So, it is up to Trenton's governing body to decide if they want to approve this contract or not.

We remind everyone of a similar situation that arose in late 2010 and early 2011. The administration of the now incarcerated Tony Mack lobbied extensively to have the city council...essentially the same city council minus newcomer Councilman At Large Duncan go with a new provider of IT consulting services.

Ignoring the obvious shortcomings of Lynx Technology Partner's low bid in response to the city's RFP for IT services, the governing body voted in favor of the newcomer.  In explaining his January 2011 vote in favor of the Lynx contract, Councilman Zachary Chester cited a "letter" from the DCA approving this choice. That "letter" was in fact merely a form from DCA signifying that indeed Lynx had submitted the lowest bid. It stated nothing about the firms qualifications.

The choice of Lynx Technology Partners was later challenged in court and tossed out in favor of the city's long time IT services provider, ADPC, Inc.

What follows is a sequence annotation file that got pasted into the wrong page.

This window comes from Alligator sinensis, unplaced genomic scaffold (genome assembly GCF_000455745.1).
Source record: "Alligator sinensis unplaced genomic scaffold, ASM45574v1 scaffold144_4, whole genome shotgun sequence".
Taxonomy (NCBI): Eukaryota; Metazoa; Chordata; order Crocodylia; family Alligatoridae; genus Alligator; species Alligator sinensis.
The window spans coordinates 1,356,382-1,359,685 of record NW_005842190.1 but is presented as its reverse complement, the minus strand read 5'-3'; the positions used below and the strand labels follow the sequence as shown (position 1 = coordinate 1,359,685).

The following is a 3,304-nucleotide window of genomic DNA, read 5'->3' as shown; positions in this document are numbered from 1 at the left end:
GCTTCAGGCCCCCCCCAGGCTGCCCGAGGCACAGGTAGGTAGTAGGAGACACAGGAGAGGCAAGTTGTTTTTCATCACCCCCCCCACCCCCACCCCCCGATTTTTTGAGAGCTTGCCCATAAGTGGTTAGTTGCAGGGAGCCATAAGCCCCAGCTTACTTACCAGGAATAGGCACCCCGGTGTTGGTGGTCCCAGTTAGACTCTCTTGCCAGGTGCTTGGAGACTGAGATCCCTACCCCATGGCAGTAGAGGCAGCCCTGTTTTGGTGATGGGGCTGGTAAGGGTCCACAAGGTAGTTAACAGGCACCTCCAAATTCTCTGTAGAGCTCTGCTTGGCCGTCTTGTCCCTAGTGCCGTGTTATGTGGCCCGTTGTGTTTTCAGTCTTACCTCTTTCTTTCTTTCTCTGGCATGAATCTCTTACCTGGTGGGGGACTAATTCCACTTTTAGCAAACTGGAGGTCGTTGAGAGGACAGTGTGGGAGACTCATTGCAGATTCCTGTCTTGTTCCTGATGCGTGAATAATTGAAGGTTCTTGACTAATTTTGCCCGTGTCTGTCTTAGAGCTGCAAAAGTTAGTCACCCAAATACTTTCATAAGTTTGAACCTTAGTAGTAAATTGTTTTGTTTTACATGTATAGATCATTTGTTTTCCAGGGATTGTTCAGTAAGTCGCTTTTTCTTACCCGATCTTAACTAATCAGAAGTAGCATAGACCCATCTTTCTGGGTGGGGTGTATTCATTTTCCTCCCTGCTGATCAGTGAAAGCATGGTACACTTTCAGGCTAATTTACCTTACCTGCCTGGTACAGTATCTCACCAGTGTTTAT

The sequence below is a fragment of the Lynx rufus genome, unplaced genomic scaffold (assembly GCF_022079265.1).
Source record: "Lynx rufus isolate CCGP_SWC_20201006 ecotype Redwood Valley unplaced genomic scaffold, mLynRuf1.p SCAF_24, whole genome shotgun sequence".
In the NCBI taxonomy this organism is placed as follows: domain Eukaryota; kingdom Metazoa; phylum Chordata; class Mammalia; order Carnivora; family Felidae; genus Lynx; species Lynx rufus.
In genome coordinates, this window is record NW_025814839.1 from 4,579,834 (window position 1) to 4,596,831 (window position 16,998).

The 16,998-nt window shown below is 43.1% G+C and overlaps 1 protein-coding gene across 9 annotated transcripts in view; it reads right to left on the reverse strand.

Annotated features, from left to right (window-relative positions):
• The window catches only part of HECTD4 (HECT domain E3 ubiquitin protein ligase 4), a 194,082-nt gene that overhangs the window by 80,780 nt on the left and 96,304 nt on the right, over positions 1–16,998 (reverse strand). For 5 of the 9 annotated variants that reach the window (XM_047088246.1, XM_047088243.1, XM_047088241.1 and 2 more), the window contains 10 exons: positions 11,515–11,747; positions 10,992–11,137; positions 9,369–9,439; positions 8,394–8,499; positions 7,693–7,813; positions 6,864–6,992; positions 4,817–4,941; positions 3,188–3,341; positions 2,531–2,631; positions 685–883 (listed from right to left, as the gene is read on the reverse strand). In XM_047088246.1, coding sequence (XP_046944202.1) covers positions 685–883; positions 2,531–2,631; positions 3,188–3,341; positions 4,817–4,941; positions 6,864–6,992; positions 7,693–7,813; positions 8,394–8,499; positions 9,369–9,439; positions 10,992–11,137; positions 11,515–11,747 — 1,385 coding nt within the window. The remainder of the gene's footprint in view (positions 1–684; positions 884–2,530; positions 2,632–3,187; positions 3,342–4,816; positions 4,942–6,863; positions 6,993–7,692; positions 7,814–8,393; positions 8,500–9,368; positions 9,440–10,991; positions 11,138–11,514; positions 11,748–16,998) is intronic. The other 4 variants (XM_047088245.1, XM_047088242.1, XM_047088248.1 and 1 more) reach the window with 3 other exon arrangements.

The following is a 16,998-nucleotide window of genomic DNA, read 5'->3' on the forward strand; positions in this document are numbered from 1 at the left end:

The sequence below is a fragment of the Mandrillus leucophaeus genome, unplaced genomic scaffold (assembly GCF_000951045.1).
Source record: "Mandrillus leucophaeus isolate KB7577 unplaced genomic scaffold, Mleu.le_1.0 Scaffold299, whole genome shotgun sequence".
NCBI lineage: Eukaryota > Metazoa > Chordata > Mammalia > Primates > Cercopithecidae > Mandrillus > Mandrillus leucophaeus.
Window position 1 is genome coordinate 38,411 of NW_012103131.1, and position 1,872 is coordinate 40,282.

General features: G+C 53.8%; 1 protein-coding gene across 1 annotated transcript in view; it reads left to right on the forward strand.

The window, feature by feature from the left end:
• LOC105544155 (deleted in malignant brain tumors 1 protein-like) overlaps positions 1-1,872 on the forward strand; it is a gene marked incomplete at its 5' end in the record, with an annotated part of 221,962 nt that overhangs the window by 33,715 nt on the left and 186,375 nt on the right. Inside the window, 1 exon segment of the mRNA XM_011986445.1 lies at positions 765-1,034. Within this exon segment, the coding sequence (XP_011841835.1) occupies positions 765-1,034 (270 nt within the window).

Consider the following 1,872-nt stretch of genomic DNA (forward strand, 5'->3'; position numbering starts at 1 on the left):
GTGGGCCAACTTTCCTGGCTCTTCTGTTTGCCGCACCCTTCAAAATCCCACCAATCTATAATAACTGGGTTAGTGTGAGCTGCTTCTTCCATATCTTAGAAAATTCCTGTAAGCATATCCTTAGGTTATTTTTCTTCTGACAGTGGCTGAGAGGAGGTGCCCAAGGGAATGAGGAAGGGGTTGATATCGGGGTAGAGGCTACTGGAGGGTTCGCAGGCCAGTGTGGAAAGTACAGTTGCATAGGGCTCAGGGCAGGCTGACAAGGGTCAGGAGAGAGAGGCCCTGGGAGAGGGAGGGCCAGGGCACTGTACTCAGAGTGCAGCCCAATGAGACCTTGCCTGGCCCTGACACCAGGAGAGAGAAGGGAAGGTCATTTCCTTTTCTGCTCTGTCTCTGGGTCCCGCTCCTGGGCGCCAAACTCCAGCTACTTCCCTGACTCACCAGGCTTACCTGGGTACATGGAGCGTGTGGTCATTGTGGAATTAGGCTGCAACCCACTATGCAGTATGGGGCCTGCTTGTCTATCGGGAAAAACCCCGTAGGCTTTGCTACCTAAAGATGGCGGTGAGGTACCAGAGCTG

The governing body was advised by many to NOT approve the contract with Lynx Technology Partners. Yet they did and the city ended up fighting and losing a court battle over it.

Many are now urging essentially that same body to NOT approve the contract with the firm of Long Marmero and Associates. Whether or not the firm has found an actual loophole in the city's pay-to-play ordinance, the appearance of a violation is enough to taint any contract with Long Marmero.

We hope they do not repeat the past. 

Sunday, August 17, 2014

We're (still) waiting

On February 7, 2014, Trenton’s then mayor, Tony Mack, was found guilty of six federal counts of corruption. Due to a quirk in New Jersey state law, Mack was able to hold onto his office for nearly three more weeks until Superior Court Judge Mary Jacobson heard a motion brought by acting State Attorney General John Hoffman. 

Indeed, Mack had actually continued in office for a year and half after the FBI had raided his home and city hall; 16 months after he was officially arrested and charged; and 14 months after he was indicted by a Federal Grand Jury.